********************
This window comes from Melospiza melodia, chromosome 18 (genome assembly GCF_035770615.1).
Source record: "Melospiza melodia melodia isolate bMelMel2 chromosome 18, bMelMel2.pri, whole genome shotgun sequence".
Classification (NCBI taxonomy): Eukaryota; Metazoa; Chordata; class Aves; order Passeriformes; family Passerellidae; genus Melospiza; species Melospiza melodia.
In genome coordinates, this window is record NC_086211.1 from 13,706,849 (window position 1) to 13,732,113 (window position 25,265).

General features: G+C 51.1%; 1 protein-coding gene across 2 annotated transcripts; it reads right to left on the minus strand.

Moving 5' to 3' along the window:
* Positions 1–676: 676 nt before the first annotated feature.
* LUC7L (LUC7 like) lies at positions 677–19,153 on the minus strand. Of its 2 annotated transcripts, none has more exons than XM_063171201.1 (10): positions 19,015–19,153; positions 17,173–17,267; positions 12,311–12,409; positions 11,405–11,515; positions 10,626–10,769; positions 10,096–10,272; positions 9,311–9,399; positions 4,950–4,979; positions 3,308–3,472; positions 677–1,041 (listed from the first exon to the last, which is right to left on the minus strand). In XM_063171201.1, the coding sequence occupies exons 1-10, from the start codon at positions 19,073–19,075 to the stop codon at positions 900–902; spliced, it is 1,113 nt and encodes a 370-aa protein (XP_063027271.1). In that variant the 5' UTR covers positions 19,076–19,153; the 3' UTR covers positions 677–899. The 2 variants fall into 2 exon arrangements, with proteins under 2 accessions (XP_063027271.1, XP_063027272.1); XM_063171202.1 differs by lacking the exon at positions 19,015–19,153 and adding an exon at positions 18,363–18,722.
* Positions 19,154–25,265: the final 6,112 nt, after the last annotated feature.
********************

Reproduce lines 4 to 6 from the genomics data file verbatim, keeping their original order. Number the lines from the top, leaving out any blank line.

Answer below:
In genome coordinates, this window is record NC_086211.1 from 13,706,849 (window position 1) to 13,732,113 (window position 25,265).

General features: G+C 51.1%; 1 protein-coding gene across 2 annotated transcripts; it reads right to left on the minus strand.

Moving 5' to 3' along the window: